WASHINGTON (AP) _ Colleges with low athlete graduation rates should be banned from postseason play, a commission said Tuesday in chiding universities for the emphasis on winning.
Player uniforms also would be stripped of corporate logos and a new coalition created to promote tougher academic standards under the plan by the Knight Foundation Commission on Intercollegiate Athletics.
``We're not in the entertainment business, nor are we a minor league for professional sports,'' said the Rev. Theodore Hesburgh, president emeritus of the University of Notre Dame and commission co-chairman.
He said 34 percent of basketball players at the largest colleges finish school and the graduation rate is 48 percent for football players.
``Your school is not worthy to be the champion of the country if you're not educating your kids,'' Hesburgh said.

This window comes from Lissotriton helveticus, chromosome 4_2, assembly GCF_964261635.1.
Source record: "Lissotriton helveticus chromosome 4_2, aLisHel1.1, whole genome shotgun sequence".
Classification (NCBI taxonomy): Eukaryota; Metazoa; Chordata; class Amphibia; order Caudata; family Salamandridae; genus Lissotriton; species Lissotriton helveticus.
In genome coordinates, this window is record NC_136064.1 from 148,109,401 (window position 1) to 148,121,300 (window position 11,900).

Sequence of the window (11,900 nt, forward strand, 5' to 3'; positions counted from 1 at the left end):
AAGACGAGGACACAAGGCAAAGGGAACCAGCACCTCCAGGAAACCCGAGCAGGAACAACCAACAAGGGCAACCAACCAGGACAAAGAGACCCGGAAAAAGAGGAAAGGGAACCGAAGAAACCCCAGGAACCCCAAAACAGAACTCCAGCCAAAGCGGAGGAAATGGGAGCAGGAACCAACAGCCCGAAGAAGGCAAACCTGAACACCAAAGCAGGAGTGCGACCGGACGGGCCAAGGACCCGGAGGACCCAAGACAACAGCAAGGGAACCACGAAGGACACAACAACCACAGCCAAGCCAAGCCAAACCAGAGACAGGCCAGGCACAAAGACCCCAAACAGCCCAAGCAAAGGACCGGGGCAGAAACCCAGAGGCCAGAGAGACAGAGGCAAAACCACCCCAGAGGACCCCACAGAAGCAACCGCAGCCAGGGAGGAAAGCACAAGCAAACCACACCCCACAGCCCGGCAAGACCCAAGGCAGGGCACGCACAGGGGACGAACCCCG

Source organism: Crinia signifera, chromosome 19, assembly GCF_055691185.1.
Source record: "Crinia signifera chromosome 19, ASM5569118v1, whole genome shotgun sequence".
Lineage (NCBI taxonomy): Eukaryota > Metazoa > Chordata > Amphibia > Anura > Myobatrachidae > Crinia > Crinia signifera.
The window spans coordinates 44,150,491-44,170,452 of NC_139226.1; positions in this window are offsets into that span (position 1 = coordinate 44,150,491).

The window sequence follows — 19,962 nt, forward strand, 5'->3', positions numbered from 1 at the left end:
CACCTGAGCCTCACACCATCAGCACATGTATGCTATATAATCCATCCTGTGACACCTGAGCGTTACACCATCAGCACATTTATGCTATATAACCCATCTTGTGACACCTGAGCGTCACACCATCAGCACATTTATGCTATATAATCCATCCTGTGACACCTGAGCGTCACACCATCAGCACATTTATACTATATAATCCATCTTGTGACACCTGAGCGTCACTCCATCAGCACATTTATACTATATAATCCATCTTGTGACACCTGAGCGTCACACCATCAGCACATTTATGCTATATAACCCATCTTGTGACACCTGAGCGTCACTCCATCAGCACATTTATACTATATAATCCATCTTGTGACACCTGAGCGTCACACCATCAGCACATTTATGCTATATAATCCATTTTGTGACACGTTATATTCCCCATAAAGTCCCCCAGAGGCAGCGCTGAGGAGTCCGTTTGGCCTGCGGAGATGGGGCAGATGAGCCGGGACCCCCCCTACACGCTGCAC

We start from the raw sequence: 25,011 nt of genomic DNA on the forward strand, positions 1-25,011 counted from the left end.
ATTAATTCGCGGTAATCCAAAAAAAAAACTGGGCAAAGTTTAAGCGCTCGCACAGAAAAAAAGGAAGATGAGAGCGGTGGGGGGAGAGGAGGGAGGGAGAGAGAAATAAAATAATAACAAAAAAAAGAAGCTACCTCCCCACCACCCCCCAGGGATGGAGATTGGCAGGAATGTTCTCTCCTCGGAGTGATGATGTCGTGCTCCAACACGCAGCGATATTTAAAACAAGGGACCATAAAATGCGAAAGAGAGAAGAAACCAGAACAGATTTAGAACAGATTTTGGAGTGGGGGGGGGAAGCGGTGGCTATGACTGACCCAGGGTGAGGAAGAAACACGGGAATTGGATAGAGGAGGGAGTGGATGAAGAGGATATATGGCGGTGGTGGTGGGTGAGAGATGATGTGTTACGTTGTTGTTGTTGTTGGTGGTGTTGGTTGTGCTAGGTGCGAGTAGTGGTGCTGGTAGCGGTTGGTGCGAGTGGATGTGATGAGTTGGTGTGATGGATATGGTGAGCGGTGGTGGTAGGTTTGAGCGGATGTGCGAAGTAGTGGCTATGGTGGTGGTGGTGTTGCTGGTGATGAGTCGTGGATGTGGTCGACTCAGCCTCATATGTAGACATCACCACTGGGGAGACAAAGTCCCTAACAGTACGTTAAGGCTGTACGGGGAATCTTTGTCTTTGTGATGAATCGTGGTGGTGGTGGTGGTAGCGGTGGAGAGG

The commission wants colleges to graduate at least half of students who play in each sport. Teams with rates lower than that would be barred from conference championships and other postseason games.
NCAA President Cedric Dempsey said he had reservations about the threshold and that instead athletic departments should be required to maintain rates similar to those of other college students.
Dempsey said most of the other commission recommendations tracked ideas the NCCA had been considering or has endorsed, including a prohibition against college sports betting in Nevada.
Bryce Jordan, president emeritus of Pennsylvania State University, said college sports has gotten more commercial since 1989, when the commission was first established to study reforms.
``In some institutions you win at any cost,'' said Jordan, whose name is on the basketball arena at Penn State.
He said die-hard fans may be angry at new restrictions, but many others want changes.
The NCAA adopted some commission-proposed reforms in 1996. Hodding Carter III, president of the John S. and James L. Knight Foundation, a journalism consortium that sponsors the commission, said despite those ``you have big money washing out good sense.''